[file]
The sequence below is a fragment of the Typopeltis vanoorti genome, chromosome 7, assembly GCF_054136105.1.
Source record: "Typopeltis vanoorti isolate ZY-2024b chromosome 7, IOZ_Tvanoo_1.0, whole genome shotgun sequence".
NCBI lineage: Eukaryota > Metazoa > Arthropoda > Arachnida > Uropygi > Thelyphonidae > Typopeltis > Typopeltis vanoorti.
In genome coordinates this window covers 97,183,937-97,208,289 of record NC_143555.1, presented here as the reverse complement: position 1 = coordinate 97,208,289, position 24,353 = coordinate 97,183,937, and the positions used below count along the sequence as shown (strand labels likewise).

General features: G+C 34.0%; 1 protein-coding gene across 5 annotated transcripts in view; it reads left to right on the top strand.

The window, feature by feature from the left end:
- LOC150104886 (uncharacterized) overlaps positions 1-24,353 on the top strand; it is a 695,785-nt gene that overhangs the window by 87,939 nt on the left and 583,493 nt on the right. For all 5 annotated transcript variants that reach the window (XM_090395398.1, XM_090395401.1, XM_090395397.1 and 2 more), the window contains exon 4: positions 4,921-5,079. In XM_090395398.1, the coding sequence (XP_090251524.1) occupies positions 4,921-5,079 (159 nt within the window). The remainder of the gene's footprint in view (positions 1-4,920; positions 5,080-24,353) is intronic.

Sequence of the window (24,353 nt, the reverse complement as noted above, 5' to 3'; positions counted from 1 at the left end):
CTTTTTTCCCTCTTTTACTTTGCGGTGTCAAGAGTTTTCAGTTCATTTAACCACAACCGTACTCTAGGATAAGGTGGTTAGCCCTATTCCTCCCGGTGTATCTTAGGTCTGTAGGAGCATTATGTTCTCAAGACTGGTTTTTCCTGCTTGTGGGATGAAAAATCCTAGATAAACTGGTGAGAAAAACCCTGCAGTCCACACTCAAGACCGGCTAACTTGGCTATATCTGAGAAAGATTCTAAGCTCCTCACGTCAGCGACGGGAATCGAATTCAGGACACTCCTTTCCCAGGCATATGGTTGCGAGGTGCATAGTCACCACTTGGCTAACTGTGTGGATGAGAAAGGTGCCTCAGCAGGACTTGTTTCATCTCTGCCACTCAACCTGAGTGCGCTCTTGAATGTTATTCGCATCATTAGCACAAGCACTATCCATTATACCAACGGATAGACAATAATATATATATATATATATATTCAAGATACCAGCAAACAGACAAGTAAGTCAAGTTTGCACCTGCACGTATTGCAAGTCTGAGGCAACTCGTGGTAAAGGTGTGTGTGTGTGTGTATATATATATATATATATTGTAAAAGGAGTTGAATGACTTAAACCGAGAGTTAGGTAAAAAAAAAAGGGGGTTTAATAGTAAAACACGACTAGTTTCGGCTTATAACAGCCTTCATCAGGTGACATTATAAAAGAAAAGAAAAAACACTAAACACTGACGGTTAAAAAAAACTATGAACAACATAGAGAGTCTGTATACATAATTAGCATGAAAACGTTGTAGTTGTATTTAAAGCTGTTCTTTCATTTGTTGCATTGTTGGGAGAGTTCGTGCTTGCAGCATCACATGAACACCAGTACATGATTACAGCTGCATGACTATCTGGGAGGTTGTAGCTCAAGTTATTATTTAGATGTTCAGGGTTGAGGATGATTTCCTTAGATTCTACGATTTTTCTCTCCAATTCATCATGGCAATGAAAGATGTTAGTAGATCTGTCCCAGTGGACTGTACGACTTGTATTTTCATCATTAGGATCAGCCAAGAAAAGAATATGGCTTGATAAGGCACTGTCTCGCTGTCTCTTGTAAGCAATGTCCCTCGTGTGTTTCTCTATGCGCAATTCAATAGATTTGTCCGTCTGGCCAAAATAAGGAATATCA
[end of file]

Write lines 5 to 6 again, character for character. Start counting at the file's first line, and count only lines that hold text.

General features: G+C 34.0%; 1 protein-coding gene across 5 annotated transcripts in view; it reads left to right on the top strand.

The window, feature by feature from the left end: